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Professional- licensure, reimbursement, other

Phase 3 Cardiac Rehab
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Phase 3 was supposed to be a transitional phase between early outpatient cardiac (or pulmonary) rehabilitation, a.k.a. Phase 2, and independent exercise in the community, Phase 4. There is no national reimbursement for Phase 3, therefore no national regulations to govern it. Consequently, as Wanda mentioned, there's a LOT of different ways to structure a Phase 3 program.

Some things to consider (in no particular order):
How much space and equipment do you have, and will you be running Phase 2 and Phase 3 simultaneously or separately? There are pluses and minuses to both approaches. Simultaneously potentially gives your Phase 3 patients more time options to attend, however there will likely be competition for both equipment and staff attention. Separately lets you focus more on your newest patients, but you do lose some of the group support that more seasoned patients (Phase 3) can bring to the mix.

What services are you planning on offering the Phase 3 patients, e.g. BP and HR checks, routine glucose monitoring, periodic ECG monitoring, etc? When thinking about this stuff, remember that we want to make people more independent with exercise. Also try to avoid falling into essentially providing Phase 2 level service at Phase 3 prices. That can lead to some awkward conversations with both your administrators as well as third party insurances.

What is program going to cost, and who's going to collect the payment? I prefer to keep clinicians away from financial stuff as much as possible as I feel it changes the patient - clinician relationship in a not always positive way. If you can, I'd try to set something up with your billing department, but realistically it's probably going to fall to you. Take a look at what programs around you are charging, and set your rates to be competitive. I've always mirrored what the local YMCA charges for an individual membership using the rationale that I don't have basketball courts or a pool, but they don't have ready access to clinical exercise physiologists if a patient starts having issues. The patient can choose which of the above is most important for them.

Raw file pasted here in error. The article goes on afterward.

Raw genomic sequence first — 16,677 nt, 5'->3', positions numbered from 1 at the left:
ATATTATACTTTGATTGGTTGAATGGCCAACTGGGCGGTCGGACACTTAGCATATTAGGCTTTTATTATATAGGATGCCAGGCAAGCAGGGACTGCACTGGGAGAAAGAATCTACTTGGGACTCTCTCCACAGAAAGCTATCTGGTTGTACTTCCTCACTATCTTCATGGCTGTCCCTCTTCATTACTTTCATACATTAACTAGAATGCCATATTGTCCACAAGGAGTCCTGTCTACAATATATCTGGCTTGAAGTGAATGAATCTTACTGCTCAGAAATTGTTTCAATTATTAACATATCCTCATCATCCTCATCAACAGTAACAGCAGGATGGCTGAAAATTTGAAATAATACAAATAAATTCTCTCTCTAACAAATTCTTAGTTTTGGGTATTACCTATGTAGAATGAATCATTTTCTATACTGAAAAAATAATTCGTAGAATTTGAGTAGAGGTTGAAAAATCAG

I prefer pre-paid monthly memberships and clearly state upfront that with a few pre-defined exceptions (hospitalization, prolonged illness) that it's a "use it or lose it" deal. Otherwise it just gets really complicated, really fast trying to keep track of when memberships are due for renewal. I'm not a big fan of multi-month memberships because of the aforementioned hospitalization/prolonged illness issue, but have offered these. Again, accurate record keeping will be your friend here. Some programs offer per session rates, if you want to go that route I'd suggest using some kind of pre-paid punch card that doesn't have an expiration date to help both patients and staff keep track of how many sessions remain.

Lastly, go into this with your eyes open. Phase 3 programs seldom, if ever, pay for themselves. The overhead of running them is just too high. However, the value that satisfied Phase 3 patients add to the hospital by being community ambassadors for you is immeasurable. It would be best if you and your administrators were in agreement on this from the outset.
Unfortunately, phase 3 program design can vary as greatly as how institutions choose to run their phase 2 program. I’m not sure where you are located, but it might be helpful to talk with another program within your region that runs phase 3. If you don’t know of one, AACVPR has several affiliate societies around the country. I’d suggest contacting your local affiliate and they could help connect you with someone in your area for potentially sharing resources, etc. The AACVPR affiliate societies contact list is open for public viewing.
Is anyone currently running a Phase 3 cardiac rehab program? If so, I'd appreciate your help! We are trying to start up a program and would love some practical experience on where to begin.
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